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If I Kill Myself Will Sallie Mae Take My Life Insurance Money to Pay the Student Loans? – Sam

Written by Steve Rhode

“Dear Steve,

Took out student loans at 8.5 % interest rate in middle 90’s to enable me to get Bachelors degree to be a teacher, have been making payments off and on since depending upon if I could afford them or not. Have used up all forbearances, etc…options, and am currently in about month 6 of a year long income sensitive repayment plan.

I owe about 35,000 and currently the 120 monthly payment, NOTHING, is going to the principle. I have no chance to pay this off as long as I am forced to play this game. I cannot ever foresee being able to make monthly payments of 300 to 500 to pay it off; They refuse to negotiate any lower interest rates, they refuse to apply payment amounts that I can afford to the principle, and sadly have the law on their side to hound me to my death.

I have 250,000 life insurance policy that has been in place for 15 years now. I believe my student loans are only in my name, but I’m not totally sure of that – If I kill myself, will sallie mae try to take that money to repay the debt?



Dear Sam,

It is my understanding that Sallie Mae could only look to your estate for repayment if you are the only one responsible for the loans. That’s a big deal and certainly worth carefully checking. I would not make any assumptions you were.

I believe that the life insurance proceeds would go to the designated beneficiary outside the control of any creditor.

Before you consider anything drastic you might want to read The Ultimate Guide to Dealing With Student Loans You Can’t Afford.

I would never be an advocate for suicide over student loans. I’ve heard the same refrain from others as well.

If you find yourself in an unmanageable place when it comes to the student loans you can buy five years or so by considering a chapter 13 bankruptcy. More people are looking to rolling chapter 13 bankruptcies to pay what they can afford now in hopes of Congress or the Consumer Financial Protection Bureau passing new rules regarding allowances for private student loans.

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But just because your loans are with Sallie Mae, does not mean they are automatically private loans. If they are subsidized loans they would be eligible for the programs I talk about in my student loan guide.

You can click here to find a local bankruptcy attorney and talk to them for free about your specific situation. Get the facts and then you can make an informed and educated decision if bankruptcy is right for you.

Please post your responses and follow-up messages to me on this in the comments section below.


You are not alone. I'm here to help. There is no need to suffer in silence. We can get through this. Tomorrow can be better than today. Don't give up.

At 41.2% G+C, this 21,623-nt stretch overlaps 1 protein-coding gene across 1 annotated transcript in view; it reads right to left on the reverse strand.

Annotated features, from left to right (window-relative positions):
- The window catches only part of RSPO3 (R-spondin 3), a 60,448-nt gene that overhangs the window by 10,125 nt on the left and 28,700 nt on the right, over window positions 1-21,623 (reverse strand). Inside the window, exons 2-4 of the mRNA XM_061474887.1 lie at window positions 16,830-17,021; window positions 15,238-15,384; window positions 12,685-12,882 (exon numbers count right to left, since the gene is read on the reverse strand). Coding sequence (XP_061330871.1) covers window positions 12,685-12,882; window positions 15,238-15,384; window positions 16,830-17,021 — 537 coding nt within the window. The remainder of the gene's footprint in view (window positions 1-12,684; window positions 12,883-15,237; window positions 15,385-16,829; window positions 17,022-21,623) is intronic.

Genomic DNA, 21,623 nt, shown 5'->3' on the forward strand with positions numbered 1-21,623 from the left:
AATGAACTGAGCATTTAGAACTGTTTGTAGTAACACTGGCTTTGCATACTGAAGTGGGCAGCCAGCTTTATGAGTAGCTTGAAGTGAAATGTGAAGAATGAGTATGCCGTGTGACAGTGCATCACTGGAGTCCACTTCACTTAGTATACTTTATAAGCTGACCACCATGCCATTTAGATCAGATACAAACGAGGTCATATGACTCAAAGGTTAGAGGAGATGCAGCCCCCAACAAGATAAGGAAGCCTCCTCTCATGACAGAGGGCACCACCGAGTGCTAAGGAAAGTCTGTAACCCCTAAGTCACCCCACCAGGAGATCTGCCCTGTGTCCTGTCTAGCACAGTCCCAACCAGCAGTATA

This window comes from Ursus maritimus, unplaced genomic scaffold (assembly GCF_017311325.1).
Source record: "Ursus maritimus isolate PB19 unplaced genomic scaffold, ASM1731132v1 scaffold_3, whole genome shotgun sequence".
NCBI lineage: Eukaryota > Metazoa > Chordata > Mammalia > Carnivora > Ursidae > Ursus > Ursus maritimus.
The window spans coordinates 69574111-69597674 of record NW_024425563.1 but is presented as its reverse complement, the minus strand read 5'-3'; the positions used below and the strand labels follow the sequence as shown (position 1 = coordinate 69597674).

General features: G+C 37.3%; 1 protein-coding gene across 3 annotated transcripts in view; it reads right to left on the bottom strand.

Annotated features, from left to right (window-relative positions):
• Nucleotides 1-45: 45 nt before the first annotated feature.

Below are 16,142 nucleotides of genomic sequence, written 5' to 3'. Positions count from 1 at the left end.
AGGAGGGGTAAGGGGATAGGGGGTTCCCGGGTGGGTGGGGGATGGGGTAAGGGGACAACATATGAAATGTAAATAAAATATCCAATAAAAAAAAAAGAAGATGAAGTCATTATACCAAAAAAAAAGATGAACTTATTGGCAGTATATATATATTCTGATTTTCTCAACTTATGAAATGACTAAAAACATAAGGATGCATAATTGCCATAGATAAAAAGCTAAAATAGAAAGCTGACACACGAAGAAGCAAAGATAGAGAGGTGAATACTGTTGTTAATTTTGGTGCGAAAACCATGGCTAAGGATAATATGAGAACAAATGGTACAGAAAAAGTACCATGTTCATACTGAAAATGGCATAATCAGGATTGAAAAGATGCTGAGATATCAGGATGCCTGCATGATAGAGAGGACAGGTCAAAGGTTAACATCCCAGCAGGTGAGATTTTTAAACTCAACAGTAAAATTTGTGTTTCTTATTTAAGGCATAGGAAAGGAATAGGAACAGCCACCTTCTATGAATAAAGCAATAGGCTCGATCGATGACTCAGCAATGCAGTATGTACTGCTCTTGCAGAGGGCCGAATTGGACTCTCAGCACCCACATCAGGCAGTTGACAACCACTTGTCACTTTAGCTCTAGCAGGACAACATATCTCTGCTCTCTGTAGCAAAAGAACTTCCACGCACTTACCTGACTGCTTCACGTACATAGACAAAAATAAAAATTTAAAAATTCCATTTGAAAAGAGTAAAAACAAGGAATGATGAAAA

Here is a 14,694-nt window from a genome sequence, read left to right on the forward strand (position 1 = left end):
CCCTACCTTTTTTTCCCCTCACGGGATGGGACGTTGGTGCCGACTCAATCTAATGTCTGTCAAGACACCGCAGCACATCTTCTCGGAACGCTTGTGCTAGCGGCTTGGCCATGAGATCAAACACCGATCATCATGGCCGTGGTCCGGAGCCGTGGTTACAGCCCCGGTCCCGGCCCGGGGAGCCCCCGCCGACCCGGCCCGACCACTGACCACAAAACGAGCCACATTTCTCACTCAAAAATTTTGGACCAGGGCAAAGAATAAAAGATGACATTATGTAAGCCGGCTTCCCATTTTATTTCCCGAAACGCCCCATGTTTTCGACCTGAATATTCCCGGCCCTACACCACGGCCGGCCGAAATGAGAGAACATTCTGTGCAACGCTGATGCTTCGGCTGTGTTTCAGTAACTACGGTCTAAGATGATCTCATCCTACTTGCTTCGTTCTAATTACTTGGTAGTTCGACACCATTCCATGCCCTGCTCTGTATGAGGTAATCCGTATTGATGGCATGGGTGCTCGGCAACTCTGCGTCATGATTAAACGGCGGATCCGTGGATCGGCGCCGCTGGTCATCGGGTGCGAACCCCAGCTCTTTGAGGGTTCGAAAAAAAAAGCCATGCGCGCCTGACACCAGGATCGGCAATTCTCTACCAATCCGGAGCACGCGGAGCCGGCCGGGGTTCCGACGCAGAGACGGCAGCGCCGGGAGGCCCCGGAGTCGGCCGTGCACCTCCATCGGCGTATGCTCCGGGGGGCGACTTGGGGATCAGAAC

About the author

Steve Rhode

Steve Rhode is the Get Out of Debt Guy and has been helping good people with bad debt problems since 1994. You can learn more about Steve, here.


  • I am choosing to remain anonymous by posting this, but I do want to say that I’m 35 1/2 years, legally autistic, work 6 days a week, 11 hour days, as a pharmacy technician and still can barely even pay my month expenses. I have over $10,000.00 in credit card debt, with all but one of my credit cards currently in collections. I am not, nor have I ever been married, nor have I ever had anyone co-sign on any of my financial arrangements, nor do I have any children or dependents. I do not have any student loan debt, because I made the moral, religious and conscientious decision at age 18 that I simply could not in good conscious ever register for Selective Service, I am a 100% absolute moral, spiritual and religious pacifist, and could never, and will never take up any violent action against another human being, even in self-defense. I worked full-time throughout my entire college career to pay my way through school, but often found myself using credit cards as the only way to keep a roof over my head and food on my table. If I ever get to the place where I am realistically looking at homelessness (which could very well happen), I would much rather commit suicide and end my own life at my own hands than ever declare bankruptcy. My understanding is that legally, since I own much, much less property than my credit card debts (my most valuable possessions are 5+ year old TV’s, and stereo systems), if I were ever to commit suicide, no one could ever legally inherit my debts, and the credit card companies would have to eat them. Personally, I’d much rather deal with credit card shitheads that way than the unimaginable pain, stress and duress of bankruptcy..

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